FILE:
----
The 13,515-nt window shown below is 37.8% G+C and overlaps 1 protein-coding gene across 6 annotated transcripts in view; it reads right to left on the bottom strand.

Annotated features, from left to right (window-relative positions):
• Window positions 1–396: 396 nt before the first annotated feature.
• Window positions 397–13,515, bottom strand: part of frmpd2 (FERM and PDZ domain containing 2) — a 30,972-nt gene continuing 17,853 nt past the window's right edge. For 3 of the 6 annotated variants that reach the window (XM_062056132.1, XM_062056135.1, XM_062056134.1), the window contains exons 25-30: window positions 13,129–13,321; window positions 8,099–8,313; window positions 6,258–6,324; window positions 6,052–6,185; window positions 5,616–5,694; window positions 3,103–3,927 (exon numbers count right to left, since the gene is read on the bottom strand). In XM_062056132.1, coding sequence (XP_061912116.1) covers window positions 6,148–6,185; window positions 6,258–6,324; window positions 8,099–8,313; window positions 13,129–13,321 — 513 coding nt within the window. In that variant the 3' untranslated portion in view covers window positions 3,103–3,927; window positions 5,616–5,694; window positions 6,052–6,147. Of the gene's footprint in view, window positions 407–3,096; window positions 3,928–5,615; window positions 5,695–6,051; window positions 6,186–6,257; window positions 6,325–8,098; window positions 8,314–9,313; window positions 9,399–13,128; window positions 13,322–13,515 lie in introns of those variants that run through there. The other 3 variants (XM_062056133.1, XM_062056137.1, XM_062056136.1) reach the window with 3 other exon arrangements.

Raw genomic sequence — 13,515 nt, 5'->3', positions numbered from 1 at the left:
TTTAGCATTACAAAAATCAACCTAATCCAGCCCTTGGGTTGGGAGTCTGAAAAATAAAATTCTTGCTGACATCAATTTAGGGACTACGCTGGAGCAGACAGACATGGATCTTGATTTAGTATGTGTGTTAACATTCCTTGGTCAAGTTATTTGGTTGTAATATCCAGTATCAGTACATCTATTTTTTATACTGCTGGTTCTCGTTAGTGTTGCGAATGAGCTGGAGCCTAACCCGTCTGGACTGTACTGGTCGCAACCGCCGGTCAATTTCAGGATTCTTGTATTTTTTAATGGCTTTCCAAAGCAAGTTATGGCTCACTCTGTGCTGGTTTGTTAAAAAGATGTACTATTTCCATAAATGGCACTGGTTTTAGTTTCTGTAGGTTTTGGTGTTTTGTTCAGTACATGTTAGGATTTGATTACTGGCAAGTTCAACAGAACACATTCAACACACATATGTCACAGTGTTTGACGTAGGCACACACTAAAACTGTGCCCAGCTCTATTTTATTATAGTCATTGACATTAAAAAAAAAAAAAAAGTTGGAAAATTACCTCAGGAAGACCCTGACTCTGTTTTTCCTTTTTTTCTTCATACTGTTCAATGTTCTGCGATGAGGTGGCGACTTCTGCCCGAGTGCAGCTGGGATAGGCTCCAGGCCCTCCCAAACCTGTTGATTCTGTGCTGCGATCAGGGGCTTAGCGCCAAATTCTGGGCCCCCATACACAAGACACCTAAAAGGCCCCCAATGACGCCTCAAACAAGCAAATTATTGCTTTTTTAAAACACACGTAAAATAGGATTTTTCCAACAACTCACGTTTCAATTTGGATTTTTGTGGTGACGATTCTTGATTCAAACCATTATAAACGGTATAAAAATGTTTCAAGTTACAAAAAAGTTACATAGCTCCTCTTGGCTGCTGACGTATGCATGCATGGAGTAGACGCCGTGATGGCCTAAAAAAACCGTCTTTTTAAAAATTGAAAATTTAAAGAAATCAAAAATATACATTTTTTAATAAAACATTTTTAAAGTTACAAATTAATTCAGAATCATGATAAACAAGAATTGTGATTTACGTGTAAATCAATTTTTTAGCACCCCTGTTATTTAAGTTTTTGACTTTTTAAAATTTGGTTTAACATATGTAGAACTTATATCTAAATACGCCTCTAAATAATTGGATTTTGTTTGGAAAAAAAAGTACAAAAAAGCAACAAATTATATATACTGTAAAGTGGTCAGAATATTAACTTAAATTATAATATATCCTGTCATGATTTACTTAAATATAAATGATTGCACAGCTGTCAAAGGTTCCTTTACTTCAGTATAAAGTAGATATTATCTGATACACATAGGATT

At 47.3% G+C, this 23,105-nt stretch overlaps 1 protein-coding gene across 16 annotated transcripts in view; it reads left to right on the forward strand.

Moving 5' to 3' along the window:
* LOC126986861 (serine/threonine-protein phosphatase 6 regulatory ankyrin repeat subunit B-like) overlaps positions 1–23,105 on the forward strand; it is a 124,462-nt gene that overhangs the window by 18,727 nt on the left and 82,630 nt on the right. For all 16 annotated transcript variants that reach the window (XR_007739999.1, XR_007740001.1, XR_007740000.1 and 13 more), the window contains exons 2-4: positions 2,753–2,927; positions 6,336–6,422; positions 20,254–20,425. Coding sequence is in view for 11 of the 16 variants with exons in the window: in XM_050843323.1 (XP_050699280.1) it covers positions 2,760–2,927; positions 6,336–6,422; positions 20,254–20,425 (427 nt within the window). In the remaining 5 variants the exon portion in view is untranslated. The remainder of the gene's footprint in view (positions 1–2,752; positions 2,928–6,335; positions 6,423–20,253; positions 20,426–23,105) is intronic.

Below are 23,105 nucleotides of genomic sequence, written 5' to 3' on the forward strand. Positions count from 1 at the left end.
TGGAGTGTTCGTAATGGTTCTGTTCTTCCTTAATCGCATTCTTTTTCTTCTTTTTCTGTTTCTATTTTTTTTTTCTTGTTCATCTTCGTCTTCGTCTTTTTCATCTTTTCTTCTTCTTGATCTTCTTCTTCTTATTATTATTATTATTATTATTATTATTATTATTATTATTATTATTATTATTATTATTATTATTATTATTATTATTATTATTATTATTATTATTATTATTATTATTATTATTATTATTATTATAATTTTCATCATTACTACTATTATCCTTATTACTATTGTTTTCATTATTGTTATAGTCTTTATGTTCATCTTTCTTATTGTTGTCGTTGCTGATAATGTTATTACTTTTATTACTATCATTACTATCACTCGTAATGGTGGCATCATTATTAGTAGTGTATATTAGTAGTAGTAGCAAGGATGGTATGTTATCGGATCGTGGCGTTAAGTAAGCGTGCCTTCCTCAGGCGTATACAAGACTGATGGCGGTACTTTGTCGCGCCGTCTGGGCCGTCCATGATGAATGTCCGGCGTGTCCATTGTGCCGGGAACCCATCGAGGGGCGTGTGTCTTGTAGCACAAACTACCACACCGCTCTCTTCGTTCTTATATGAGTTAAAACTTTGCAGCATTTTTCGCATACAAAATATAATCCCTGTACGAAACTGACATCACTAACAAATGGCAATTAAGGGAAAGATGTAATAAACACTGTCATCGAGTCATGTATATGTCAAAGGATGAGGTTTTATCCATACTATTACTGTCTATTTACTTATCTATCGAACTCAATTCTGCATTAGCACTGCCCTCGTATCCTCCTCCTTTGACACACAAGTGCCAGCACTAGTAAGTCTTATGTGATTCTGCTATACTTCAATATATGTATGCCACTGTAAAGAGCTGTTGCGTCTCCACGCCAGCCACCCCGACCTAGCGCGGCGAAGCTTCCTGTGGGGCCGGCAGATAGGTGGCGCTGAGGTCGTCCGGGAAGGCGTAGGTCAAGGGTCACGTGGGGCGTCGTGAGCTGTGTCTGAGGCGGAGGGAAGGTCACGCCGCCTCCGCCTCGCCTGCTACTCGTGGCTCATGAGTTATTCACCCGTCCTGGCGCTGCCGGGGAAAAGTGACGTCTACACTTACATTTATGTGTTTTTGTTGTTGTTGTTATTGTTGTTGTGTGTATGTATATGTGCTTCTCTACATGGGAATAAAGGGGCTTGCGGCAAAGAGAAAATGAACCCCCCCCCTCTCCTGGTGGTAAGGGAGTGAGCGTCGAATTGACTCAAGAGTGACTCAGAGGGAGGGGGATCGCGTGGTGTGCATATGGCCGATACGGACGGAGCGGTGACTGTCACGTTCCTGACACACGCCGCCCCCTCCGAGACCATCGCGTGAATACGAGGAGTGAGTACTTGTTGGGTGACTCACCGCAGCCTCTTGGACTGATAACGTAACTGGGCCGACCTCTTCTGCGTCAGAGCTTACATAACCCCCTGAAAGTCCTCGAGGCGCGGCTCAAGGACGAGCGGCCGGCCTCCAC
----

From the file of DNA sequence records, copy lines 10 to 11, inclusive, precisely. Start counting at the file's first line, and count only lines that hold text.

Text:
Below are 23,105 nucleotides of genomic sequence, written 5' to 3' on the forward strand. Positions count from 1 at the left end.
TGGAGTGTTCGTAATGGTTCTGTTCTTCCTTAATCGCATTCTTTTTCTTCTTTTTCTGTTTCTATTTTTTTTTTCTTGTTCATCTTCGTCTTCGTCTTTTTCATCTTTTCTTCTTCTTGATCTTCTTCTTCTTATTATTATTATTATTATTATTATTATTATTATTATTATTATTATTATTATTATTATTATTATTATTATTATTATTATTATTATTATTATTATTATTATTATTATTATTATTATTATTATTATAATTTTCATCATTACTACTATTATCCTTATTACTATTGTTTTCATTATTGTTATAGTCTTTATGTTCATCTTTCTTATTGTTGTCGTTGCTGATAATGTTATTACTTTTATTACTATCATTACTATCACTCGTAATGGTGGCATCATTATTAGTAGTGTATATTAGTAGTAGTAGCAAGGATGGTATGTTATCGGATCGTGGCGTTAAGTAAGCGTGCCTTCCTCAGGCGTATACAAGACTGATGGCGGTACTTTGTCGCGCCGTCTGGGCCGTCCATGATGAATGTCCGGCGTGTCCATTGTGCCGGGAACCCATCGAGGGGCGTGTGTCTTGTAGCACAAACTACCACACCGCTCTCTTCGTTCTTATATGAGTTAAAACTTTGCAGCATTTTTCGCATACAAAATATAATCCCTGTACGAAACTGACATCACTAACAAATGGCAATTAAGGGAAAGATGTAATAAACACTGTCATCGAGTCATGTATATGTCAAAGGATGAGGTTTTATCCATACTATTACTGTCTATTTACTTATCTATCGAACTCAATTCTGCATTAGCACTGCCCTCGTATCCTCCTCCTTTGACACACAAGTGCCAGCACTAGTAAGTCTTATGTGATTCTGCTATACTTCAATATATGTATGCCACTGTAAAGAGCTGTTGCGTCTCCACGCCAGCCACCCCGACCTAGCGCGGCGAAGCTTCCTGTGGGGCCGGCAGATAGGTGGCGCTGAGGTCGTCCGGGAAGGCGTAGGTCAAGGGTCACGTGGGGCGTCGTGAGCTGTGTCTGAGGCGGAGGGAAGGTCACGCCGCCTCCGCCTCGCCTGCTACTCGTGGCTCATGAGTTATTCACCCGTCCTGGCGCTGCCGGGGAAAAGTGACGTCTACACTTACATTTATGTGTTTTTGTTGTTGTTGTTATTGTTGTTGTGTGTATGTATATGTGCTTCTCTACATGGGAATAAAGGGGCTTGCGGCAAAGAGAAAATGAACCCCCCCCCTCTCCTGGTGGTAAGGGAGTGAGCGTCGAATTGACTCAAGAGTGACTCAGAGGGAGGGGGATCGCGTGGTGTGCATATGGCCGATACGGACGGAGCGGTGACTGTCACGTTCCTGACACACGCCGCCCCCTCCGAGACCATCGCGTGAATACGAGGAGTGAGTACTTGTTGGGTGACTCACCGCAGCCTCTTGGACTGATAACGTAACTGGGCCGACCTCTTCTGCGTCAGAGCTTACATAACCCCCTGAAAGTCCTCGAGGCGCGGCTCAAGGACGAGCGGCCGGCCTCCAC